Artist Statement for Tools and Figures
…disorders and remedies
My work revolves around the idea of beauty. The common thought and perception of beauty is often universal. Those in the world who do not fit within the commonalities are often times quickly dismissed and people with deformities are sometimes even cast-out of society. I view these differences as beautiful. I feel that as a society, we suffer from a lack of compassion for people that do not closely resemble us. My figurative sculptures are meant to celebrate this cross section of the society we live in. The outcasts, the people who are hidden away in intuitions to eventually be “fixed”, these are the people who excite me. The difference in the way a face can be configured, to me, is like drawing a robust model, filled with curves, angles and fantastic shapes. These pieces celebrate people for who they are, for all of their differences. By drawing from the ideas of Greek and Roman busts, I give the people with disorders and anomalies a sense of beauty and importance in our culture and our lives and hopefully increase our own sense of awareness of the society we live in.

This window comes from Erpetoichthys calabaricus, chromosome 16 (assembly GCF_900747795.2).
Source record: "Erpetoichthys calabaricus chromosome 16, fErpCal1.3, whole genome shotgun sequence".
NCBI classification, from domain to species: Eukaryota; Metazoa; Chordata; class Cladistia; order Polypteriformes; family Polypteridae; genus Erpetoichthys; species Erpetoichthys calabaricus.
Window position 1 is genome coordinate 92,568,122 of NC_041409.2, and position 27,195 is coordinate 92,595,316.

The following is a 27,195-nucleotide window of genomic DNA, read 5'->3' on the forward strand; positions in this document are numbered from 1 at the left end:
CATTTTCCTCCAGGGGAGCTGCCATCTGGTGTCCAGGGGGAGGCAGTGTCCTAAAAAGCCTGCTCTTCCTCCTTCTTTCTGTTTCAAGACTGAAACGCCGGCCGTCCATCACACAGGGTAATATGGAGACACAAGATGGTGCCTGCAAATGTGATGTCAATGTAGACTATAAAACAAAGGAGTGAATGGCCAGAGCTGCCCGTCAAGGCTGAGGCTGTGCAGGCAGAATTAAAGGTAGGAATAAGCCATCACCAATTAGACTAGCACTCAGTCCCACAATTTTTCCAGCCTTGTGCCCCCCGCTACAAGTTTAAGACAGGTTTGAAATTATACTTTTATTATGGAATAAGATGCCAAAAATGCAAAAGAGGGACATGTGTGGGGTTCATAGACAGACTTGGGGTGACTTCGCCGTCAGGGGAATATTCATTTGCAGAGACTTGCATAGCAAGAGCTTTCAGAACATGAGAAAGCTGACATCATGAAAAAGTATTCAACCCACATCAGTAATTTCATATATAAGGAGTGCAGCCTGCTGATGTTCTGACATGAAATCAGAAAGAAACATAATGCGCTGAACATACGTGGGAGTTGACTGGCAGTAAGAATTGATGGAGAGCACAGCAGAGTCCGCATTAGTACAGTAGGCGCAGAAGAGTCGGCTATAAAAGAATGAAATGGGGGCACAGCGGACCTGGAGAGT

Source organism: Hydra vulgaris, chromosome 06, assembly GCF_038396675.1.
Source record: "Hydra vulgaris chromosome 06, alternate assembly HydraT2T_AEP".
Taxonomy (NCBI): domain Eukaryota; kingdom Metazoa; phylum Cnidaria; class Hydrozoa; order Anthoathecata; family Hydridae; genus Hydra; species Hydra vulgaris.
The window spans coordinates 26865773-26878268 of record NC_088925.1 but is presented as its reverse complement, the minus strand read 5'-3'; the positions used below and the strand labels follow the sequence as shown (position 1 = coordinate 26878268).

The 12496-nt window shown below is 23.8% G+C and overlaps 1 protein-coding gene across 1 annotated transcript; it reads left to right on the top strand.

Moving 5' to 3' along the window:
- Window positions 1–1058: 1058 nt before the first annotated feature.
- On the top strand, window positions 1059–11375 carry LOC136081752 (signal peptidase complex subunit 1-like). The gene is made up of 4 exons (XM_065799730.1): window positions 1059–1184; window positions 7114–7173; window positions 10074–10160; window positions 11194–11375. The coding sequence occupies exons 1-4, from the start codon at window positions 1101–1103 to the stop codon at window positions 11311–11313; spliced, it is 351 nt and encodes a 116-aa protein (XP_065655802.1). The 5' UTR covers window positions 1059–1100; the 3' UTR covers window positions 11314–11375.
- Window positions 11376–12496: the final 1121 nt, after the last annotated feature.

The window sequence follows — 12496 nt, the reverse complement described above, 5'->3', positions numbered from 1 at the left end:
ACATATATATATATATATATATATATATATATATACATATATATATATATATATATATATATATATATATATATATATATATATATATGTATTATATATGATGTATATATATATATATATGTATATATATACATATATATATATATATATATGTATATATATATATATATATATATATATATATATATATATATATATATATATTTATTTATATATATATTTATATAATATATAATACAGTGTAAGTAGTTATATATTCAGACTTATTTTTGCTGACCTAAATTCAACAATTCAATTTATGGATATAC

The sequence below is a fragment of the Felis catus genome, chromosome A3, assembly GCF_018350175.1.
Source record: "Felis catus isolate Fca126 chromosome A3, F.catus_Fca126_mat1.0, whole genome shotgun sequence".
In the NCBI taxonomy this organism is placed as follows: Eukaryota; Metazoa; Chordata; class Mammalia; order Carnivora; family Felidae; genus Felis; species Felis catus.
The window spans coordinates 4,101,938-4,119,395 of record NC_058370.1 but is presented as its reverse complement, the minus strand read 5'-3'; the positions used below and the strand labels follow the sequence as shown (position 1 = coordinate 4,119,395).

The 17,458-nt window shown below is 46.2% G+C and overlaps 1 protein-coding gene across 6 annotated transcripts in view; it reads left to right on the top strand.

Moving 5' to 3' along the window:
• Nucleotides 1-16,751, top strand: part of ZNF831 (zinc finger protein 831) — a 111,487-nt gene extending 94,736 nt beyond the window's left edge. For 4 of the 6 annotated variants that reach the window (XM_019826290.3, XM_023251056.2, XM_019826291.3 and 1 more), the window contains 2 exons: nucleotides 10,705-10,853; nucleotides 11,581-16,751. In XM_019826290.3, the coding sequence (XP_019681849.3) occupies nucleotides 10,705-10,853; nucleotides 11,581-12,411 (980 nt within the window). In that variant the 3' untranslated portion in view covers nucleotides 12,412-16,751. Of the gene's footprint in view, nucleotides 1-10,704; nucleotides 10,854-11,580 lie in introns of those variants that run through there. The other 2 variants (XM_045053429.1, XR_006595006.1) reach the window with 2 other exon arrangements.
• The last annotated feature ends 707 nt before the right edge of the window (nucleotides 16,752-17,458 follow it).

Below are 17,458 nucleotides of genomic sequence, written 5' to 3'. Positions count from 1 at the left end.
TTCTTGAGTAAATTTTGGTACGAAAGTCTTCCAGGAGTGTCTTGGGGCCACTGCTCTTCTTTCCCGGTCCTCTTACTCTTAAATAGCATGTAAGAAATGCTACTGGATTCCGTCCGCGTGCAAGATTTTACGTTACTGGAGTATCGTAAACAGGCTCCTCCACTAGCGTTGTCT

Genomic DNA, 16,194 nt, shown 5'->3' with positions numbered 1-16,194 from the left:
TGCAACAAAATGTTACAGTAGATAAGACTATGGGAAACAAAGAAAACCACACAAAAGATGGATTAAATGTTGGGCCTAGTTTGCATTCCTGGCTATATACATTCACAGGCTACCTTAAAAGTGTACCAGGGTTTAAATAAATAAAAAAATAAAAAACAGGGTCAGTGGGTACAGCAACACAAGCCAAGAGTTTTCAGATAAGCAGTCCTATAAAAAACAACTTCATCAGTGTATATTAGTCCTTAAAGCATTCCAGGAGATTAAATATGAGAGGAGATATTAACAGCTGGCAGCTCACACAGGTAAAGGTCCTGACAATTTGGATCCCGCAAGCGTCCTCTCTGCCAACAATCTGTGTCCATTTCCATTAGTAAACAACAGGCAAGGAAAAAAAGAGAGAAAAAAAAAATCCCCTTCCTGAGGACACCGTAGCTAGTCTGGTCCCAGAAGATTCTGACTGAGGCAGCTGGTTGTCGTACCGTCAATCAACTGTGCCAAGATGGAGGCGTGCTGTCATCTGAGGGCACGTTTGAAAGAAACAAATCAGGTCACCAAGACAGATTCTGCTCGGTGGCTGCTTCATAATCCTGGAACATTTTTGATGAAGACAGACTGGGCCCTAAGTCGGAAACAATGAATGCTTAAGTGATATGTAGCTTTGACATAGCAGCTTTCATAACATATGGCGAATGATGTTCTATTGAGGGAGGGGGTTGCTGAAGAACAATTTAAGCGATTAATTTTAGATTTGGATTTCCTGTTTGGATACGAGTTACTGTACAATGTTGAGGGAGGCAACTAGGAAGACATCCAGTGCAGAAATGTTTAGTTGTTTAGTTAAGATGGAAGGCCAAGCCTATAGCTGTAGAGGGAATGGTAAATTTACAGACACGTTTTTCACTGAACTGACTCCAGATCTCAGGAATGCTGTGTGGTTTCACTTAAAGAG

I also make ceramic sculpture derived from historic medical tools and devices. The work concentrates on the interaction of objects, color, movement, mass and specified disorders they are meant to work on. I carefully choose antique objects to recreate distorting the scale to remove them from their original context. Construction of these pieces is a complicated task where I coil-build, throw and alter many parts before entire pieces take their final shape. I then glaze them using rust-like textured glazes, contrasting very shiny glazes and sometimes use decals further removing them from their original shiny metal environment.
Both styles of sculpture that I make appear to be very different, however they are very closely related and are continually informing each other. I often think of my work in terms of disorders and remedies; the figures are depicting the disorders and then there are the tools for treatment. I intend for my work to force the viewer into a challenging and sometimes uncomfortable relationship with the object and elicit a physical reaction, whether it is cringing, questioning or smiling; this allows the viewer to experience the piece.